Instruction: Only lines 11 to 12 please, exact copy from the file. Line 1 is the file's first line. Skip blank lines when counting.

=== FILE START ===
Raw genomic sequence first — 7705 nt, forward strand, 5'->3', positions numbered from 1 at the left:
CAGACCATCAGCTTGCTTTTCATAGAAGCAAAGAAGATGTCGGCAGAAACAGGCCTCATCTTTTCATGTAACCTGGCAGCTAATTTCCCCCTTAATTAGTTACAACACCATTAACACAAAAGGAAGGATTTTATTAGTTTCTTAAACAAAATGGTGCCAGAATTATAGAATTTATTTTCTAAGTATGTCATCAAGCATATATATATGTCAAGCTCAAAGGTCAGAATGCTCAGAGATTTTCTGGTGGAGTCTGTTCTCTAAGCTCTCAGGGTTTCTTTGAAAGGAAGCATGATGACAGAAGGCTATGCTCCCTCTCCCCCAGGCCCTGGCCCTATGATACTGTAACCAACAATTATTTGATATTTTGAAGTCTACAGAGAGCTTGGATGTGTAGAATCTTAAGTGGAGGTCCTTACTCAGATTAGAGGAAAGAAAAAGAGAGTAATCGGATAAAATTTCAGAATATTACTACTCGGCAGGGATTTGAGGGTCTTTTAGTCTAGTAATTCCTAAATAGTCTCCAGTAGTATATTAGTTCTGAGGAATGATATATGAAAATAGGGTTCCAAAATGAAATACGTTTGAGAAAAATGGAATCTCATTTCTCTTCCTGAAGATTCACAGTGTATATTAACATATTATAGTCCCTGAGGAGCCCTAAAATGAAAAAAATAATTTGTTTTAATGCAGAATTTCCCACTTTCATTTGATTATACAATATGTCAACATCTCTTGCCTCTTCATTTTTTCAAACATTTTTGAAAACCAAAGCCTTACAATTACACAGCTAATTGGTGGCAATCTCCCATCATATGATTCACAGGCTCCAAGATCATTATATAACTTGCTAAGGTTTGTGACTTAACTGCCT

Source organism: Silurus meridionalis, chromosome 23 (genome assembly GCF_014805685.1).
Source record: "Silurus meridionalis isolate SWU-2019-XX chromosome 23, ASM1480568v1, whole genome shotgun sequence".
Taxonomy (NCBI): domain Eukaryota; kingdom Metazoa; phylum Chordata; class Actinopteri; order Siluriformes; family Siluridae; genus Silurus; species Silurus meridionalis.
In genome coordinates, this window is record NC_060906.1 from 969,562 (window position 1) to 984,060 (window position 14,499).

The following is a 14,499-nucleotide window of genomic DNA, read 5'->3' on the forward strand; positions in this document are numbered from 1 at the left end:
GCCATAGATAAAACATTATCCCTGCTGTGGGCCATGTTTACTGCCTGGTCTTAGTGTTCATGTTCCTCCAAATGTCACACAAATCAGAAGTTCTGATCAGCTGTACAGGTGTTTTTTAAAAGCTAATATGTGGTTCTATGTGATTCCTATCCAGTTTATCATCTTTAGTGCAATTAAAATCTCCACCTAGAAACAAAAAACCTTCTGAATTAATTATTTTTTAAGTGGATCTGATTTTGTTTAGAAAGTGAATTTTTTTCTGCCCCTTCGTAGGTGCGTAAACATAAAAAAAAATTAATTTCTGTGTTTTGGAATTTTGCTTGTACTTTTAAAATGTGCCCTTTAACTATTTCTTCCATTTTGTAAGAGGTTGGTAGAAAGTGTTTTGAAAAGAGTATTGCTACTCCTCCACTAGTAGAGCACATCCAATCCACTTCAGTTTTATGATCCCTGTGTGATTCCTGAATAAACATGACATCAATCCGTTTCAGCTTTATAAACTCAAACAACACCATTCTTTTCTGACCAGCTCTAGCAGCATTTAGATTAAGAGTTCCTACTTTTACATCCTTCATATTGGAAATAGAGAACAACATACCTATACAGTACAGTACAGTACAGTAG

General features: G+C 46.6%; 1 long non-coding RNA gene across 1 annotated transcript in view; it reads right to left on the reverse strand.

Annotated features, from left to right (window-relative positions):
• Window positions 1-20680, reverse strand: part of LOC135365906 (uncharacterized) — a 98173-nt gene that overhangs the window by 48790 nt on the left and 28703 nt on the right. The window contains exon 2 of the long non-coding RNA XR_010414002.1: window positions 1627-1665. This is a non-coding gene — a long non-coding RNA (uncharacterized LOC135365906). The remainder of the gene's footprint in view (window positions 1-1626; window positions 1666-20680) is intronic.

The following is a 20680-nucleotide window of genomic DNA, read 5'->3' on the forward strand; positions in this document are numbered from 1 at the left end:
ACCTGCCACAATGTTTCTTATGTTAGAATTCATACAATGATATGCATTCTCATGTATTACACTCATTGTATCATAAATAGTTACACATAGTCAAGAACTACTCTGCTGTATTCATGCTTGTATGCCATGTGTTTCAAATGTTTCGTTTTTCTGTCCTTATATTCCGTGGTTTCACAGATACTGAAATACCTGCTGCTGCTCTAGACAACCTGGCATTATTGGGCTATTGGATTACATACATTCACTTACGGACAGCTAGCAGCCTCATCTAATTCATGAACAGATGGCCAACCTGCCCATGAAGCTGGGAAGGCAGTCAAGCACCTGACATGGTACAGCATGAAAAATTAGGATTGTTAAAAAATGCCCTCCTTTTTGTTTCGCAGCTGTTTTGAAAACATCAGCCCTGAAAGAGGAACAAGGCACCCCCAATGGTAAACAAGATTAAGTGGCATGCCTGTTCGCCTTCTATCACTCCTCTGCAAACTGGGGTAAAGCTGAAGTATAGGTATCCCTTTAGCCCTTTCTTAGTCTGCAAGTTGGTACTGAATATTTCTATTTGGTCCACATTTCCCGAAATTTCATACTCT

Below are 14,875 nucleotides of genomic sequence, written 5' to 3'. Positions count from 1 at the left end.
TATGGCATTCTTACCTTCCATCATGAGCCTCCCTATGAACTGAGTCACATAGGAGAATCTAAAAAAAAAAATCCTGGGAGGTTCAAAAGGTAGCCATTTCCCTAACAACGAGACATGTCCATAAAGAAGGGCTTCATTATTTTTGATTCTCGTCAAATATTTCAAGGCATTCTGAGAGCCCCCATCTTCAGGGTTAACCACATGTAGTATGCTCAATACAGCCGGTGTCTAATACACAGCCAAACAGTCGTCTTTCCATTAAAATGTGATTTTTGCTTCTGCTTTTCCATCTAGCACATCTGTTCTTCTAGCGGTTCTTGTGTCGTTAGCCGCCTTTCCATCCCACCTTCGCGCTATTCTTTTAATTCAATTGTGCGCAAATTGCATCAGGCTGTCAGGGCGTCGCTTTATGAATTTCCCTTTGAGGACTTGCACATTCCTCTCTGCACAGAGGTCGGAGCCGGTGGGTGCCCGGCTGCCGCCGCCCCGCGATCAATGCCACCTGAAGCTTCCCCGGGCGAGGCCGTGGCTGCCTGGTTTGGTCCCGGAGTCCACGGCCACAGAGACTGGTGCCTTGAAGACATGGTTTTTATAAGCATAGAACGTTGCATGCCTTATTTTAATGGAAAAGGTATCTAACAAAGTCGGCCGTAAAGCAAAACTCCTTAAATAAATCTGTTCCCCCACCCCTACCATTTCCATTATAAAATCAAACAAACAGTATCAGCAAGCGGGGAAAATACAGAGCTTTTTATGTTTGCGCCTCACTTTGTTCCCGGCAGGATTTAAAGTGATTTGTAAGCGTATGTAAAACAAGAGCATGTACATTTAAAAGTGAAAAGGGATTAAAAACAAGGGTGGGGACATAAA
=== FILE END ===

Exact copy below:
• Window positions 1-20680, reverse strand: part of LOC135365906 (uncharacterized) — a 98173-nt gene that overhangs the window by 48790 nt on the left and 28703 nt on the right. The window contains exon 2 of the long non-coding RNA XR_010414002.1: window positions 1627-1665. This is a non-coding gene — a long non-coding RNA (uncharacterized LOC135365906). The remainder of the gene's footprint in view (window positions 1-1626; window positions 1666-20680) is intronic.

The following is a 20680-nucleotide window of genomic DNA, read 5'->3' on the forward strand; positions in this document are numbered from 1 at the left end: